Tag Archives: quantity output

Price Discrimination

24 Jul

Price Discrimination

      In all previous articles I assumed that monopolists charge a single price to all buyers. But under some conditions monopolists can increase their revenues by charging different prices to different demanders.  By doing this kind of act monopolist is engaging in price discrimination, the practice of selling of the same product to different buyers when the price difference aren’t justified by difference in cost.
   In order to engage in price discrimination there are some conditions that must be realized:

  • Market segregation– the seller should be able to differentiate the buyers into different classes, each of them having different wants and abilities to pay for the product.  This division of buyers is usually related to different elasticities of demand.
  • Monopoly power– another important characteristic is that seller should be a monopolist or at least to possess some monopoly power, so that he may control the quantity output and the price.
  • No resale-The original buyer mustn’t be able to resell the good or service. Otherwise, if the buyer from low-price segment is able to sell the goods purchased to buyers from high-price segment, then our seller will have some competition in high-price segment. This competition will reduce the price and will cancel seller’s price discrimination policy.

Examples of Price Discrimination
   Some movie theatre or golf clubs differentiate their charge on the basis of time ( lower rates in the night and higher rates in the evening) and age(younger- lower ability to pay, so less money is charged).  Another example can serve railroads where shipper of 1 tone of jewelry is charge more than a shipper of 1 tone of tomatoes.

Consequences of price discrimination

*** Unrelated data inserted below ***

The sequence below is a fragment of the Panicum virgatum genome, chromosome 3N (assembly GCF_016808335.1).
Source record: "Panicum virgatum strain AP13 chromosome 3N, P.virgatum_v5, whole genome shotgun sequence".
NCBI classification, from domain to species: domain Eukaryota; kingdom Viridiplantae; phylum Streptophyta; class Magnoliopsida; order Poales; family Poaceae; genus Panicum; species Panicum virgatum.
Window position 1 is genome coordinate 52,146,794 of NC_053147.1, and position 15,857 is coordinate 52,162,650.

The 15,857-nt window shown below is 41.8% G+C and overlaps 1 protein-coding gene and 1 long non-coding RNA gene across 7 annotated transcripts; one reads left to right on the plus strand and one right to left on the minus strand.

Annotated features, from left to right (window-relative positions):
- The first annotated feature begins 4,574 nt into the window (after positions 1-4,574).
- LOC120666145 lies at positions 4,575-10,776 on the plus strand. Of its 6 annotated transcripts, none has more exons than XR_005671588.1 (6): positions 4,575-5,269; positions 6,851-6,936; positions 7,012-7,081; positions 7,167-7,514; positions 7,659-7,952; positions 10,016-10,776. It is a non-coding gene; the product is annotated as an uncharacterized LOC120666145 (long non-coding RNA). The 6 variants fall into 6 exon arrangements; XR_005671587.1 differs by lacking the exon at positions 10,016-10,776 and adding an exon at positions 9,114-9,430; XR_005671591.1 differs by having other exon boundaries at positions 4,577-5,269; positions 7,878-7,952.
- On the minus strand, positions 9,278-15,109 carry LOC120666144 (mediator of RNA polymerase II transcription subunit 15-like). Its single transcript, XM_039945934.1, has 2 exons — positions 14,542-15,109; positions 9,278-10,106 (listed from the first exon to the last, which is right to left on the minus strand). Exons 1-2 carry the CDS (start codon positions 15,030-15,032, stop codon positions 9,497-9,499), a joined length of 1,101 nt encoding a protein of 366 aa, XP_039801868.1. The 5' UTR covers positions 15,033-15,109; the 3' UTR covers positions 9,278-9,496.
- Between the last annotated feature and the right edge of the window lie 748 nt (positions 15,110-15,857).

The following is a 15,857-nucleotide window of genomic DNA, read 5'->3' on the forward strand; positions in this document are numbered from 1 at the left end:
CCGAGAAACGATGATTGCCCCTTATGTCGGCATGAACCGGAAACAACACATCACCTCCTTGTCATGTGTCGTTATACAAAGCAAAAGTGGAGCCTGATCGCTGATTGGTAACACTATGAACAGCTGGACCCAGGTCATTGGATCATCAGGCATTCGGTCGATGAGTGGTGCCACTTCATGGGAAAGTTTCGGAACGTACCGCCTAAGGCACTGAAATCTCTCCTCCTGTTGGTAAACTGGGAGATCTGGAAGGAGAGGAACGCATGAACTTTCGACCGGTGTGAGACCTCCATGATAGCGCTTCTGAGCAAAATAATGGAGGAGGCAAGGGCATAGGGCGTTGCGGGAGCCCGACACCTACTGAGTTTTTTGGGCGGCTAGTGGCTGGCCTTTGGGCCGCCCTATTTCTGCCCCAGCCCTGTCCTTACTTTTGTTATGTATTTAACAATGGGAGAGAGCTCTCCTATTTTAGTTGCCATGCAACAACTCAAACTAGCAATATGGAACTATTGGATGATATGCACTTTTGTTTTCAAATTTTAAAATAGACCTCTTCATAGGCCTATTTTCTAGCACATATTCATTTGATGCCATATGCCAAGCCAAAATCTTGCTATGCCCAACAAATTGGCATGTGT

Monopolist can increase its revenue by practicing price discrimination. At the same time, perfect price discrimination results in an increase of output. In this case each consumer pays the price that he or she is willing rather than to forgo the product.
   Other things equal, the monopolist that practices perfect price discrimination is producing a higher quantity of output than the monopolist that isn’t practicing it. When the non-discriminating monopolist lowers its price to sell additional unit, this lower price is applied not only to additional output but also to the prior units. So the non-discriminating monopolist’s marginal revenue falls more rapidly than the price and, marginal revenue, graphically, lies below demand curve. However when a discriminating monopolist lowers its price, this reduced price is applied only to additional units sold not to prior units. Thus marginal revenue equals price for each unit of output, graphically MR and Demand curve coincide.
   Although price discrimination results in more economic profit than that achieved by single price monopolist, it also results in greater output, so less allocative inefficiency.

Price Discrimination

Price Discrimination


Output and Price Determination in Pure monopoly

21 Jul

Pure Monopoly output and price determination
So at what price-quantity combination will pure monopolists choose to operate?